Mindfulness: A transtherapeutic approach for transdiagnostic mental processesedit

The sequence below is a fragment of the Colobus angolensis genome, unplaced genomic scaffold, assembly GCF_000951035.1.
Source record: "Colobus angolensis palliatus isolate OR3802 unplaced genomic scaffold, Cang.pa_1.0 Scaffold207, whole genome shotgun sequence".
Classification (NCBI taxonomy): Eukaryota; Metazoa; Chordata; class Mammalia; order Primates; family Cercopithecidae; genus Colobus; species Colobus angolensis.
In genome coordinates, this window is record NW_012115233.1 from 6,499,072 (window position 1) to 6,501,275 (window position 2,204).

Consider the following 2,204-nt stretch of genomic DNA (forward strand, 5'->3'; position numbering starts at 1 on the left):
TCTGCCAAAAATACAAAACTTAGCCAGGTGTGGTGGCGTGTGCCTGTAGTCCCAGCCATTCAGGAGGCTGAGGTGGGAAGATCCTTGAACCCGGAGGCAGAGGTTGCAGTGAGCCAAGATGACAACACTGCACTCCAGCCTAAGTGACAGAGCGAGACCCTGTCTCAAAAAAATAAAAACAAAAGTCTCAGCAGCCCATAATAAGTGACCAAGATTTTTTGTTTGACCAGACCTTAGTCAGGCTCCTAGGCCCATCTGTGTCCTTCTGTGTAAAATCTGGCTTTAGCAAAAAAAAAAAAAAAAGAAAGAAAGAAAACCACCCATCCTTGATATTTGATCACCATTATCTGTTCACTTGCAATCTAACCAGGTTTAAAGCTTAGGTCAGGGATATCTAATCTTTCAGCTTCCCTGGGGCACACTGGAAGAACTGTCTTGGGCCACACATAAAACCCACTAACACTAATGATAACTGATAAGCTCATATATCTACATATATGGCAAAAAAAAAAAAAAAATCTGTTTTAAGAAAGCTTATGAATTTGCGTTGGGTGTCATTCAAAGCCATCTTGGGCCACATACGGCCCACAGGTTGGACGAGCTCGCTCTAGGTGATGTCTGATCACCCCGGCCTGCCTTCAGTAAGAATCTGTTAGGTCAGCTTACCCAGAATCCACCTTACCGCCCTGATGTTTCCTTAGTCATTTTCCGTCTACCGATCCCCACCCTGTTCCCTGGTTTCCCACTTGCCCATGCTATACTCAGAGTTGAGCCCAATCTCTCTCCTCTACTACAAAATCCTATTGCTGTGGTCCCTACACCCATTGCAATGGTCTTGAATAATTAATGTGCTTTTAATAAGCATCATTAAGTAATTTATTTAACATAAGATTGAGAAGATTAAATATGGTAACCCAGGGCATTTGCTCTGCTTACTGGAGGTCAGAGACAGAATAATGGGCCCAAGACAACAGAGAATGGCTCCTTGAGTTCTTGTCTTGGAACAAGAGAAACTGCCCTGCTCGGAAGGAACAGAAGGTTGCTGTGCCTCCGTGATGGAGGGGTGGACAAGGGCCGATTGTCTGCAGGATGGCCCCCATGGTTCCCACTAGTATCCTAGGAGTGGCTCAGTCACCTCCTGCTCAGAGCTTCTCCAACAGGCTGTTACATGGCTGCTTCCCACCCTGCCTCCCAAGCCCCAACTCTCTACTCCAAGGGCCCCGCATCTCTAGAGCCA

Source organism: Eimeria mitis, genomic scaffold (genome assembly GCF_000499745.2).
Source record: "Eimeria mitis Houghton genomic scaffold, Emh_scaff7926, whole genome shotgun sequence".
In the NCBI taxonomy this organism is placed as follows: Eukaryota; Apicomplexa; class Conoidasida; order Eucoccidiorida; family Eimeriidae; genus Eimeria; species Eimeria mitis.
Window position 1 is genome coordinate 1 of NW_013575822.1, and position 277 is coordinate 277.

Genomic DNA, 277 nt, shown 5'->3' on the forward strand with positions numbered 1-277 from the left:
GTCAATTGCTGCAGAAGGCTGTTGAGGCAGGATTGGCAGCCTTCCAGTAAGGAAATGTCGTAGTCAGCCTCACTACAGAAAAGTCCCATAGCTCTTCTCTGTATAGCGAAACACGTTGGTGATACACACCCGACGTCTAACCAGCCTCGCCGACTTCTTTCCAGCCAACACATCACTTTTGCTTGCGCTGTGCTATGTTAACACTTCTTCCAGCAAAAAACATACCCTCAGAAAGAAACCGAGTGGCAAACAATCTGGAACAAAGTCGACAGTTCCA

As we describe in this chapter, most psychological disorders invok e a fundamental problem w ith inflexibility, lack of insight, or narrow ed perspective—that is, mindlessness. Recent advances in psychological science, neuroscience, and mindfulness research suggest that mindfulness training can target a variety of mindless mental processes that cut across numerous psychological disorders. These common processes specifically include negative affectivity and emotional reactivity, repetitive negative thinking such as rumination, experiential avoidance, attentional bias, reappraisal, and suppression of thoughts and feelings. Because these repetitive, inflexible, distress-producing ways of thinking, perceiving, and behaving are implicated in many disorders (e.g., anxiety, depression, posttraumatic stress, substance use, sleep disturbance, eating disorders, and chronic pain conditions), such mental processes have been coined “transdiagnostic”, literally meaning across illnesses. In a paradigmatic shift aw ay from conventional, disorder-specific treatment, there is a new movement toward focusing on transdiagnostic treatment approaches that target a core set of psychopathological processes that seem to underlie many clinical disorders. By reviewing the nature of transdiagnostic mental processes, describing their role in the etiology across psychological disorders, and demonstrating the ways in which mindfulness meditation can help through mindful learning, we propose that an integrated view of Eastern and Western mindfulness may offer a “transtherapeutic” approach to understanding optimal mind-bodv health.